Last Updated on December 31, 2020
9. Kauai, Hawaii
Even Hawaii, one of the places recognized worldwide for its beaches and idyllic scenery, has its hidden places. This is the case of the Kauai island, considered the smallest of all four islands in the archipelago, the greenest – that’s why it was named “Garden Island” – and also the oldest one. This is certainly one of the tops of the unknown beautiful places! Kauai is cited by many as the rainiest spot in the entire world, with 350 days of rain, which is about 96% of the year. Many people who watch the classic Jurassic Park and King Kong films believe that their setting has some kind of computing interference. But no, its natural perfection is solely responsible for this island. The island “was born” about 6 million years ago and originates from a volcanic formation. The first European to reach the islands was Captain James Cook, who landed at Waimea Bay in 1778. During the reign of King Kamehameha, in the 19th century, the islands of Kauai and Niihau were the last to join the Kingdom of Hawaii. Today tourism is Kauai’s main economic activity. So, you will not stop buying those souvenirs and strengthen local commerce, okay? There is no way to get past it without visiting Waimea Canyon State Park, or the “Grand Canyon of the Pacific”, the Wailua Falls, and the Na Pali Coast, a recreation center that is a little bit difficult to access. This is one of the most expensive trips on the list, with total expenses hovering around $ 1300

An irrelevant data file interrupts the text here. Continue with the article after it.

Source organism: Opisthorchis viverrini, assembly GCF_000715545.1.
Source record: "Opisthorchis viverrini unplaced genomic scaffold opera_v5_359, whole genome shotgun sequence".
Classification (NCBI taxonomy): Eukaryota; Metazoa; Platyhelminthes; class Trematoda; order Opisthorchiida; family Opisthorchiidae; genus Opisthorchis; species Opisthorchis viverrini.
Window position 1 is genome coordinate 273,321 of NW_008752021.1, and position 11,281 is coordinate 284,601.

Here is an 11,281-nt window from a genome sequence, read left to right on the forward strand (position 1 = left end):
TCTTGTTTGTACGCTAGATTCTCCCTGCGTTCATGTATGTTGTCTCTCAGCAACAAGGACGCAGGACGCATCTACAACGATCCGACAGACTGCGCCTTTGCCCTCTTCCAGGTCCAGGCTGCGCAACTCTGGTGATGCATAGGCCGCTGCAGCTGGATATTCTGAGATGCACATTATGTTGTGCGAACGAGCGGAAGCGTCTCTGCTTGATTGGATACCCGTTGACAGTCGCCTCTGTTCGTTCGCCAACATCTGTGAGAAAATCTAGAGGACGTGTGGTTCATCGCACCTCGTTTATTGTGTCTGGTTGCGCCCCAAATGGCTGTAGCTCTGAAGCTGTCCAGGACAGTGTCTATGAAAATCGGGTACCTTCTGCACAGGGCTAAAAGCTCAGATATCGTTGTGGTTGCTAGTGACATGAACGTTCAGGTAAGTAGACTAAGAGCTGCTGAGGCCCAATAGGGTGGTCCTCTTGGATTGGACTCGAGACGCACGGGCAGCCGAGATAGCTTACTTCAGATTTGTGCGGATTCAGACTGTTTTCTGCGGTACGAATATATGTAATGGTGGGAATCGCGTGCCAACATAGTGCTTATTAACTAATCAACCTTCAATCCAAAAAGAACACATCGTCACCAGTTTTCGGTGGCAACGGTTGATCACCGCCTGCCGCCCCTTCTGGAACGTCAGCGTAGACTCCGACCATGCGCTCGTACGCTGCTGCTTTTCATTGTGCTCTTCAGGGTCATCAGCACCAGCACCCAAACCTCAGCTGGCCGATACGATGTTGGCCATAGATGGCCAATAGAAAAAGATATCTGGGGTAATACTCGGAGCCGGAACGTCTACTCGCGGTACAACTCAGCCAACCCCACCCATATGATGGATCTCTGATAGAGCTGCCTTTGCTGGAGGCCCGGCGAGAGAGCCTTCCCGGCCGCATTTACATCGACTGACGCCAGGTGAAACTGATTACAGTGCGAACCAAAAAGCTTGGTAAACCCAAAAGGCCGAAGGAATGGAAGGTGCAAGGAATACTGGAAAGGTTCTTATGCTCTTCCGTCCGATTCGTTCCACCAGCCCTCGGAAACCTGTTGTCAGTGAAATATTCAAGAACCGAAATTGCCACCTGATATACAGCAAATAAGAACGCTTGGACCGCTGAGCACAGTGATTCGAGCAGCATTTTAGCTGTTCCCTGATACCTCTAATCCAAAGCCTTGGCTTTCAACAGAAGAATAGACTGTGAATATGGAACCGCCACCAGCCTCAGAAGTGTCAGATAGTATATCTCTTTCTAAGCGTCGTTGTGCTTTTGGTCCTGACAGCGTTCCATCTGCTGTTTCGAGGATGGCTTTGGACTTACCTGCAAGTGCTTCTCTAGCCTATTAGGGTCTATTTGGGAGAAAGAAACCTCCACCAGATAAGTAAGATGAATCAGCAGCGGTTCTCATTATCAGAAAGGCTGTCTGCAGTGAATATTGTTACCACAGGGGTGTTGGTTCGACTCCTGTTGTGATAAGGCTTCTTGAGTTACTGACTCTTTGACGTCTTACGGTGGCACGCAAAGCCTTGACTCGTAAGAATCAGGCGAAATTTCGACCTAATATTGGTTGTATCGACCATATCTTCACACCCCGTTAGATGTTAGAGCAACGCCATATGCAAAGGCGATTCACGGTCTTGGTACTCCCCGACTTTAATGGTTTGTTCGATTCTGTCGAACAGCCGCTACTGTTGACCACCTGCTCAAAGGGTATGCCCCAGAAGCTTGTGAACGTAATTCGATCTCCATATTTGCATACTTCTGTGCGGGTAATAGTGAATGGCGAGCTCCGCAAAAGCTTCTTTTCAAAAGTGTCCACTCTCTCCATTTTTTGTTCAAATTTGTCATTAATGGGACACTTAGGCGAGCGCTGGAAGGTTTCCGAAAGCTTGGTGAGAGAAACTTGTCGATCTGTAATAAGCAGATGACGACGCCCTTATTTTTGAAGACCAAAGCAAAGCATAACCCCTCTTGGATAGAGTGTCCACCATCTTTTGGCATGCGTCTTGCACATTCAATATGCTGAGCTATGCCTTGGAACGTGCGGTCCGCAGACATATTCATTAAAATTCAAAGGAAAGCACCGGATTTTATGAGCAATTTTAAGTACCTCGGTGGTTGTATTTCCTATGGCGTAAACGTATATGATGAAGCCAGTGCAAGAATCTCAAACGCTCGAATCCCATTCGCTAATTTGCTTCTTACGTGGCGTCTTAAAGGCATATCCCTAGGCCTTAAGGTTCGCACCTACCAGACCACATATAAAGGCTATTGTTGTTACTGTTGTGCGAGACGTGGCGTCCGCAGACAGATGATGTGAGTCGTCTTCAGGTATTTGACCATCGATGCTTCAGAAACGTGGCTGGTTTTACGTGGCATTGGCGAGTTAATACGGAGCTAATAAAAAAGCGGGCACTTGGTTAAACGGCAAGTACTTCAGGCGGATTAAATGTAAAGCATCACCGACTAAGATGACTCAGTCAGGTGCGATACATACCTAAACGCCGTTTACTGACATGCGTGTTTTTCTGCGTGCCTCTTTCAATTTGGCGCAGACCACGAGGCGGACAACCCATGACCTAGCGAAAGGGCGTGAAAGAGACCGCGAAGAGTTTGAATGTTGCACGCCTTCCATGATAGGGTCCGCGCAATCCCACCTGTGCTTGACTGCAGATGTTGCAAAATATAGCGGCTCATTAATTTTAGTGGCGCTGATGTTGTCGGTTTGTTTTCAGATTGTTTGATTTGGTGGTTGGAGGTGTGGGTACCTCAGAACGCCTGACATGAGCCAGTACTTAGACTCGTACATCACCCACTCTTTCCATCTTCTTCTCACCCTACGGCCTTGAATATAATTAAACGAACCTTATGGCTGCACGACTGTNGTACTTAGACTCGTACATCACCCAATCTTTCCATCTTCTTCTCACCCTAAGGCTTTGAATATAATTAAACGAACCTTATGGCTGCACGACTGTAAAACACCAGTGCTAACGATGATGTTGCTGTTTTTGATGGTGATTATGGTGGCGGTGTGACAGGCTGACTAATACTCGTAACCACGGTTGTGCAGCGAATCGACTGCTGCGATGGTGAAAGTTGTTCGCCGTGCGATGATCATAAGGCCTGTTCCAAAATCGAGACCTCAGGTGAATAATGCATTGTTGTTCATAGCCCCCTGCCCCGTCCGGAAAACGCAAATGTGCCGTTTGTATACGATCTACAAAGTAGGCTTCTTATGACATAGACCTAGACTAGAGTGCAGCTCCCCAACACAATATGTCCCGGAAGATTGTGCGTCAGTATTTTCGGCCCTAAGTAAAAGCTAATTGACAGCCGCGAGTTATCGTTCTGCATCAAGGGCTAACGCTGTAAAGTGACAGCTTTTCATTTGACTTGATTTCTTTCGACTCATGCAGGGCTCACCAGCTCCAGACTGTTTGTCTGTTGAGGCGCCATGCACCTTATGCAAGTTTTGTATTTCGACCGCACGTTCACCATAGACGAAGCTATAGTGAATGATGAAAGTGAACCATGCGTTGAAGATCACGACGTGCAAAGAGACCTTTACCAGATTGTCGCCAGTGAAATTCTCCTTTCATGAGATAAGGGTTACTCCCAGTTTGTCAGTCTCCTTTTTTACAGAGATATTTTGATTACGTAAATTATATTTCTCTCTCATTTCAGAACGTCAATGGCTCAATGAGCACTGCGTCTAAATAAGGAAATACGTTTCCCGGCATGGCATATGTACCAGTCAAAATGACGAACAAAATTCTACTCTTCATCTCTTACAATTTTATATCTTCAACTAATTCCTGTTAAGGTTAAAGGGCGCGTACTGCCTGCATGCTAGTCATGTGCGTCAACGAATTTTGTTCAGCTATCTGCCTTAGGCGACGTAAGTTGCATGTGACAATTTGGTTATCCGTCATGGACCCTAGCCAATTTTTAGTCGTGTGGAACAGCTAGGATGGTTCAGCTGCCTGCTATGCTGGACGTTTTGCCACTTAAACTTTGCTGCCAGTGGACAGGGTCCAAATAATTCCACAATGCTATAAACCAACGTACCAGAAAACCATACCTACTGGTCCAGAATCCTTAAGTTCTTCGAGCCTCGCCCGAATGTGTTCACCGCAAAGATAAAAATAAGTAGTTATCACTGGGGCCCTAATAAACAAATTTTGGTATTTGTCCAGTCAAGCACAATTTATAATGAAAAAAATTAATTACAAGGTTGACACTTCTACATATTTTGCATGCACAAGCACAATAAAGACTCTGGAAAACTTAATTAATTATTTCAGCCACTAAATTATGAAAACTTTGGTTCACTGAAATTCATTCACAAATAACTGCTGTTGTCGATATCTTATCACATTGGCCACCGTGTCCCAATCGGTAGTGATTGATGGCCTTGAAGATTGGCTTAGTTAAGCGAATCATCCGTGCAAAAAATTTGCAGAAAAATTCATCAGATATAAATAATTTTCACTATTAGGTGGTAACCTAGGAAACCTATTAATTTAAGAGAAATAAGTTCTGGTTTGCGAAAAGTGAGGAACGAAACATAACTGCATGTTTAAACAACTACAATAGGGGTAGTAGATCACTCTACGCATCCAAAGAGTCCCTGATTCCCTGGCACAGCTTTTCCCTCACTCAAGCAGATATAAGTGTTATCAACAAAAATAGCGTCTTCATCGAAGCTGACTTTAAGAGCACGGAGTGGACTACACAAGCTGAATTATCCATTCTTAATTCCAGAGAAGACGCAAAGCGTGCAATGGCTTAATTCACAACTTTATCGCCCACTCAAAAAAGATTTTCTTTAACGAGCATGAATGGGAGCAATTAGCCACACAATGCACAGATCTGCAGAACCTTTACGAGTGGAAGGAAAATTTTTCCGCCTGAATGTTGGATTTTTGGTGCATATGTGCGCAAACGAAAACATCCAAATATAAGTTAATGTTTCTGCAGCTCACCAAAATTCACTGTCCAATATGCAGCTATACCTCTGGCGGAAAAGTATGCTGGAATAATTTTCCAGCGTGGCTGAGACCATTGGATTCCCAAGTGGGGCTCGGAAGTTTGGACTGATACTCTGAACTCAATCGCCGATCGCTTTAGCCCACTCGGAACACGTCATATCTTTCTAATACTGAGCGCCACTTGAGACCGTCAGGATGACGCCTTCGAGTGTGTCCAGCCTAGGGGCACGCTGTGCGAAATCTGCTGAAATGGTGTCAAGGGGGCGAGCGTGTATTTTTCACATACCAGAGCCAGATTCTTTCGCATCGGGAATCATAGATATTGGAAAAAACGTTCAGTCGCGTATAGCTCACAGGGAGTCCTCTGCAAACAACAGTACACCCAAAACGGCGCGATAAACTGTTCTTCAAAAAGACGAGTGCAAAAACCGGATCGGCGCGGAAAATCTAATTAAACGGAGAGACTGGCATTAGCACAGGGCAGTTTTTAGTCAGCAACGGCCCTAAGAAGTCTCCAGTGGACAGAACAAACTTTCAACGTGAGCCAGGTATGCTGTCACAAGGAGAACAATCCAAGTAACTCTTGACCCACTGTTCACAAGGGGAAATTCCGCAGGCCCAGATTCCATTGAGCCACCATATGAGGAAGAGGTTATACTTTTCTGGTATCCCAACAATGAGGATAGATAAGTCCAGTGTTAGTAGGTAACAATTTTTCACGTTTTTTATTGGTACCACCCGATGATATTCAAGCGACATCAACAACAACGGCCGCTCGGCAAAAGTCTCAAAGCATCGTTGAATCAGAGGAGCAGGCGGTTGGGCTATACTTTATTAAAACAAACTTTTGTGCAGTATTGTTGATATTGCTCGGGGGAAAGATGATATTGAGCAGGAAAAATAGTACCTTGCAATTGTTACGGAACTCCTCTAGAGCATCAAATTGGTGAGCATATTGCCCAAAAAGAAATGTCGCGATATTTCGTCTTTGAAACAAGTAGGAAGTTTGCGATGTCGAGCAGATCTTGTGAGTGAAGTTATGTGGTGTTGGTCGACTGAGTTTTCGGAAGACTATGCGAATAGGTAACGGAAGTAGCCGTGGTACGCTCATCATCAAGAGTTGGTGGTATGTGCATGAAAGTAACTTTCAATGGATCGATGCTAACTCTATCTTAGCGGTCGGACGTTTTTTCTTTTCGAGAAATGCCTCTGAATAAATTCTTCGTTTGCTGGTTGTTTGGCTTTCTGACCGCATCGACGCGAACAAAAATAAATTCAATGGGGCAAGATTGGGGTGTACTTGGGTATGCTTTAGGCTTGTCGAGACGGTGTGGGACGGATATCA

10. Hudson Valley, New York
This region extends from the city of Albany to New York, in the northeastern United States. It involves nine different counties and comprises a population of approximately 2.4 million inhabitants. Hudson Valley is cut by the Hudson River, which often has been described as “America’s Rhine”. The first to occupy their area were Native Americans known as Lenapes. With the arrival of the Dutch in 1610 to extract beaver skins, the formation of the colony of New Amsterdam began, which today is called New York. Its entire history is marked by the main events that shook the United States: the Pre-Columbian era, the colonization, the Revolutionary War, and the Industrial Revolution.